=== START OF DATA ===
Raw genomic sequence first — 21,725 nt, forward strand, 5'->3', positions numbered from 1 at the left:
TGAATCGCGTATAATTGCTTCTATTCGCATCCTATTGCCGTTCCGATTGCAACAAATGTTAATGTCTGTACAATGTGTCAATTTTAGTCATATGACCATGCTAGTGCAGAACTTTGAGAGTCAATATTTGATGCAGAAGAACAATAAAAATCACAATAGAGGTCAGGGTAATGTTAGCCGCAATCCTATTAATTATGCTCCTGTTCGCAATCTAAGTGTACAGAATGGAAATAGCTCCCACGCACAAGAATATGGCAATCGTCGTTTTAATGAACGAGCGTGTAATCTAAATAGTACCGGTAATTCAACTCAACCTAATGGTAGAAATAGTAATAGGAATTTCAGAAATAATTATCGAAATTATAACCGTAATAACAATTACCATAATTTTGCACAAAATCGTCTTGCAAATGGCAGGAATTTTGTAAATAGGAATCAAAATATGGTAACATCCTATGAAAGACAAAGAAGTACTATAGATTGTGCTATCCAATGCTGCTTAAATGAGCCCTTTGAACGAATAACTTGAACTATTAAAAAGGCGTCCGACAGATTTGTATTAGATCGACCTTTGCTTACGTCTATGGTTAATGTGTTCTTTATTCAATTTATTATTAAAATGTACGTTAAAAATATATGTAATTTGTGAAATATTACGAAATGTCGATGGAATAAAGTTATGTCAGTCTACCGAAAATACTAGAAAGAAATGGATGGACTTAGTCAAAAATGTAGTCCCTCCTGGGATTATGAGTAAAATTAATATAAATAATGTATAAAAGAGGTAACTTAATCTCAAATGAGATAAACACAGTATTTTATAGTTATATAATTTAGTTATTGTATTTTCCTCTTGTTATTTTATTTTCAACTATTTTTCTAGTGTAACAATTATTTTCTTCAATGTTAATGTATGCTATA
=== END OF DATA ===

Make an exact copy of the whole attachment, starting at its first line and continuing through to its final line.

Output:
Raw genomic sequence first — 21,725 nt, forward strand, 5'->3', positions numbered from 1 at the left:
TGAATCGCGTATAATTGCTTCTATTCGCATCCTATTGCCGTTCCGATTGCAACAAATGTTAATGTCTGTACAATGTGTCAATTTTAGTCATATGACCATGCTAGTGCAGAACTTTGAGAGTCAATATTTGATGCAGAAGAACAATAAAAATCACAATAGAGGTCAGGGTAATGTTAGCCGCAATCCTATTAATTATGCTCCTGTTCGCAATCTAAGTGTACAGAATGGAAATAGCTCCCACGCACAAGAATATGGCAATCGTCGTTTTAATGAACGAGCGTGTAATCTAAATAGTACCGGTAATTCAACTCAACCTAATGGTAGAAATAGTAATAGGAATTTCAGAAATAATTATCGAAATTATAACCGTAATAACAATTACCATAATTTTGCACAAAATCGTCTTGCAAATGGCAGGAATTTTGTAAATAGGAATCAAAATATGGTAACATCCTATGAAAGACAAAGAAGTACTATAGATTGTGCTATCCAATGCTGCTTAAATGAGCCCTTTGAACGAATAACTTGAACTATTAAAAAGGCGTCCGACAGATTTGTATTAGATCGACCTTTGCTTACGTCTATGGTTAATGTGTTCTTTATTCAATTTATTATTAAAATGTACGTTAAAAATATATGTAATTTGTGAAATATTACGAAATGTCGATGGAATAAAGTTATGTCAGTCTACCGAAAATACTAGAAAGAAATGGATGGACTTAGTCAAAAATGTAGTCCCTCCTGGGATTATGAGTAAAATTAATATAAATAATGTATAAAAGAGGTAACTTAATCTCAAATGAGATAAACACAGTATTTTATAGTTATATAATTTAGTTATTGTATTTTCCTCTTGTTATTTTATTTTCAACTATTTTTCTAGTGTAACAATTATTTTCTTCAATGTTAATGTATGCTATA